Testing for SARS-CoV-2 has been essential during this pandemic for more than tracking infections and tracing contacts. Testing guides patient care, helps us to better understand transmission, warns hospitals of impending surges, and signals the need for increased mitigation measures in the community. Without increased testing capacity, U.S. clinicians were "flying blind" as the virus spread across the country.


By March, workarounds to the CDC test had enabled state and local public health laboratories and some academic labs to increase testing capacity. But some private labs were prevented from operating at full capacity by logistical problems, such as software incompatibility and existing contracts between labs and hospitals.


Washington State and New York, along with other northeastern states, were the first parts of the country to experience significant outbreaks of the virus and by late March were seeing exponential increases in COVID-19 cases. However, except for hospitalized patients, it was almost impossible to be tested for the virus. Many people with COVID-19 symptoms who didn't need to be hospitalized were sent home to recover and never tested. Their numbers would never be added to official case counts. Even heavily exposed health care workers, working without adequate PPE, and contacts of known cases often could not be tested. (Many experts believe that true case counts in the United States are five, 10, or even 25 times greater than posted tallies.)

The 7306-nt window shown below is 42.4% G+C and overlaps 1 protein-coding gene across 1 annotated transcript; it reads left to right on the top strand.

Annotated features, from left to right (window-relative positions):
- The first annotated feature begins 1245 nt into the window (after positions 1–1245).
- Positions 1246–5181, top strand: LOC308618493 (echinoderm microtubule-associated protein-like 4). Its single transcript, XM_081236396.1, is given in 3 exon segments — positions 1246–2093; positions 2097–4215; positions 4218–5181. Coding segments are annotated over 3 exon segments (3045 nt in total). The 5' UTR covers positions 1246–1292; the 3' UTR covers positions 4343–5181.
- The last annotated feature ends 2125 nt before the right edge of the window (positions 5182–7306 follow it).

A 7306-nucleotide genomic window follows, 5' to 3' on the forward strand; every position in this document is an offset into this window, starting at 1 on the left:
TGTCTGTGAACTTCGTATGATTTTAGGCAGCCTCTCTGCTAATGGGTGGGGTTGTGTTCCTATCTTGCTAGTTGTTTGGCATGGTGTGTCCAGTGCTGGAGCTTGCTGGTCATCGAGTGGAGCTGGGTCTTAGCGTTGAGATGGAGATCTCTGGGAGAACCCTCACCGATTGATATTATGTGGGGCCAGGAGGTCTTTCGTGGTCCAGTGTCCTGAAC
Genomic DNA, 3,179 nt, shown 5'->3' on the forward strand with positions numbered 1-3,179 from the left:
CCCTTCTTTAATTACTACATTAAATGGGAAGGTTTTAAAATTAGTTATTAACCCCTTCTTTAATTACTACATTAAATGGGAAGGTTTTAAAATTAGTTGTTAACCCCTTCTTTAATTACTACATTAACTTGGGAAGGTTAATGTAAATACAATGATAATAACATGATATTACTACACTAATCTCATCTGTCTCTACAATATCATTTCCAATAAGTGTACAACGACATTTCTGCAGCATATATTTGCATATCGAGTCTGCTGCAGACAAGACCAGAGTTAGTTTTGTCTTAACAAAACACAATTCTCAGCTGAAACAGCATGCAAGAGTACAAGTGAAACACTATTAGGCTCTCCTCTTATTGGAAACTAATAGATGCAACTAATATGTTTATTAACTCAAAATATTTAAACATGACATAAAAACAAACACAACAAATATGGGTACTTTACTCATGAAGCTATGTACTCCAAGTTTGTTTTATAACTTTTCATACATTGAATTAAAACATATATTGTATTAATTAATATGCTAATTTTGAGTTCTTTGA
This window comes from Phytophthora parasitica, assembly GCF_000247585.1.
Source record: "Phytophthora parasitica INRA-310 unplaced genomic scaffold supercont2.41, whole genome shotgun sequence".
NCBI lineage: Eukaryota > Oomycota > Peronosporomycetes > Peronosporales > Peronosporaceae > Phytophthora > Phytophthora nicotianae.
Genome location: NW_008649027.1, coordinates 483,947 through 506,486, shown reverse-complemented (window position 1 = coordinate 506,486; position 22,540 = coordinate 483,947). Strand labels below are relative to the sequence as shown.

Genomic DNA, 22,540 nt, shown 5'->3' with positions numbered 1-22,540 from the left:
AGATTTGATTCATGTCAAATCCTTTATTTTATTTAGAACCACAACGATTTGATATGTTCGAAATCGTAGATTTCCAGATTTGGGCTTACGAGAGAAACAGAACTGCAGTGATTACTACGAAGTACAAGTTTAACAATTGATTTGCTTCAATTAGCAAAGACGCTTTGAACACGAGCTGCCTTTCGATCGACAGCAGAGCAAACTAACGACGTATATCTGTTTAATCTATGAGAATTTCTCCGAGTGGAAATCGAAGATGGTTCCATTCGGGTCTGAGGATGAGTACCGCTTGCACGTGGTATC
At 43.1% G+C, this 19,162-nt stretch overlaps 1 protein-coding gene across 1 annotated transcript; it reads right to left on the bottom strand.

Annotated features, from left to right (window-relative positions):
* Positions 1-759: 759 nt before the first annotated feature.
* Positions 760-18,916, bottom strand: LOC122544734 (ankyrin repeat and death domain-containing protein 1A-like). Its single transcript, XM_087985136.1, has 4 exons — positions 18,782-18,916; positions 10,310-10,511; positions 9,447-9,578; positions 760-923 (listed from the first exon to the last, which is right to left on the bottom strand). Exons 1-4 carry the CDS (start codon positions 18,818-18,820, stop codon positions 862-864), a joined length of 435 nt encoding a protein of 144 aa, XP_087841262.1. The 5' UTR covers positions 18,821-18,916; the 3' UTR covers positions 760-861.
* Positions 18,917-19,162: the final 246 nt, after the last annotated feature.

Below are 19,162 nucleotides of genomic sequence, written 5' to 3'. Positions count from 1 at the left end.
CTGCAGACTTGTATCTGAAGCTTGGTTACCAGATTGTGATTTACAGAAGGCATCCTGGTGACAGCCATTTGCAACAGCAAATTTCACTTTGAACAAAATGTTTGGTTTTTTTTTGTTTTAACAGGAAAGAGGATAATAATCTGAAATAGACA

As COVID-19 spread globally, the supply chain for testing materials-reagents, pipettes, and viral testing swabs, for example-was drying up. Weeks into the epidemic, the United States not only lacked a coherent testing infrastructure but also was competing globally for testing components. One of the largest manufacturers of nasopharyngeal swabs was based in Lombardy, Italy, a region that, during the early spring, was the COVID-19 epicenter of Europe. Many of the testing machines in use were not designed for round-the-clock operation. With increasing frequency, samples for COVID-19 testing were queued at commercial laboratories. For all but the highest priority tests (for example, hospitalized patients and symptomatic health care workers), waits of more than a week for results became common.



By the middle of this year, U.S. testing capacity had increased from 1 million to 4.5 million tests per week-nowhere near the estimated 30 million tests per week needed to suppress the virus, which, by that point, was spreading out of control nationally. And where testing was available, it was unevenly distributed. Communities of color (who are at higher risk for death from the virus), low-income families, and essential workers often couldn't access testing, while elite organizations, such as professional sports leagues, had no trouble obtaining tests.